"These essays explore the context and meaning of the three Seminole Wars in a way that illustrates how the conflicts intersected the mainstream of American history. America's longest wars truly impacted the country's national development."--Gene Allen Smith, coeditor of Nexus of Empire: Negotiating Loyalty and Identity in the Revolutionary Borderlands, 1760s-1820s "This book makes several important contributions to the history and ethnohistory of the Seminole Wars. This may be the first time a book has placed the wars with the Seminoles in such detailed American political context."--Gregory A. Waselkov, author of A Conquering Spirit: Fort Mims and the Redstick War of 1813-1814 Conventional history narratives tell us that in the early years of the Republic, the United States fought three wars against the Seminole Indians and two against the Creeks. However, William Belko and the contributors to America's Hundred Years' War argue that we would do better to view these events as moments of heightened military aggression punctuating a much longer period of conflict in the Gulf Coast region. Featuring essays on topics ranging from international diplomacy to Seminole military strategy, the volume urges us to reconsider the reasons for and impact of early U.S. territorial expansion. It highlights the actions and motivations of Indians and African Americans during the period and establishes the groundwork for research that is more balanced and looks beyond the hopes and dreams of whites. America's Hundred Years' War offers more than a chronicle of the politics and economics of international rivalry. It provides a narrative of humanity and inhumanity, arrogance and misunderstanding, and outright bloodshed between vanquisher and vanquished as well.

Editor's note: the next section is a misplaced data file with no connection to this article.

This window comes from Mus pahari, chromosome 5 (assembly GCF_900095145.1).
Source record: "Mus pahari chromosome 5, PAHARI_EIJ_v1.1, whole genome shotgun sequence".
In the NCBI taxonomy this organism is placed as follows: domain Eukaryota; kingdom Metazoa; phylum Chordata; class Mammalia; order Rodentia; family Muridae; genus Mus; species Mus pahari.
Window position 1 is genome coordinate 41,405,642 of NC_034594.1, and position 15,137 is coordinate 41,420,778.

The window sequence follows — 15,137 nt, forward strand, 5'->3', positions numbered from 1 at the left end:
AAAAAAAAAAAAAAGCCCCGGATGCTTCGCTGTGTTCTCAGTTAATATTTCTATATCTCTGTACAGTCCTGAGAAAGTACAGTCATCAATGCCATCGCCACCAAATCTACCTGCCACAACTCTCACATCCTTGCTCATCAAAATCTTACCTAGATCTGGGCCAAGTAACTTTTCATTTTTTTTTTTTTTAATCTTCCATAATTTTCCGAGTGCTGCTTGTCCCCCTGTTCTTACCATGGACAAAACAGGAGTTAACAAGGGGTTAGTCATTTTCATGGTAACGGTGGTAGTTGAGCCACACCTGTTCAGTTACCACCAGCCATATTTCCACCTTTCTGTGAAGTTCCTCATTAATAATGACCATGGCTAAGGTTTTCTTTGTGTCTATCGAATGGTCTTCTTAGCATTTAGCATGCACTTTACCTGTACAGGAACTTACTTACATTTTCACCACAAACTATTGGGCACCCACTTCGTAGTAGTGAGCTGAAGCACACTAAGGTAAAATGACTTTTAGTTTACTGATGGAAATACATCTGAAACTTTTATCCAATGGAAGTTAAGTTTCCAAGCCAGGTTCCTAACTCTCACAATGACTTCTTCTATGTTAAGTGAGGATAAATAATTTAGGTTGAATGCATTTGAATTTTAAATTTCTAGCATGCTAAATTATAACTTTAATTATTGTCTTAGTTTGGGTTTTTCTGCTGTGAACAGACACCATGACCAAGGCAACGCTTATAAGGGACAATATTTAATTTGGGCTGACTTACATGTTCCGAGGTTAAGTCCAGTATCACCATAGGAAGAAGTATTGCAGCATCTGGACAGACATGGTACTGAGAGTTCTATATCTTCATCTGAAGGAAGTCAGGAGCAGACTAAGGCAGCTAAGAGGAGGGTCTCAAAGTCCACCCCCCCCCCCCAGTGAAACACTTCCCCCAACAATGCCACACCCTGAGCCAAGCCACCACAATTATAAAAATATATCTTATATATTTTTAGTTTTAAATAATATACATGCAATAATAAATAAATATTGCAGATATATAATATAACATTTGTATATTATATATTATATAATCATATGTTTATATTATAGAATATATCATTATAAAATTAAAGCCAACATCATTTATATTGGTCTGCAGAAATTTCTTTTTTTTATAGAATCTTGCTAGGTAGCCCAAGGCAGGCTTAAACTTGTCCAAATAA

Hvis denne bog ikke er noget for dig, kan du benytte kategorierne nedenfor til at finde andre titler. Klik på en kategori for at se lignende bøger.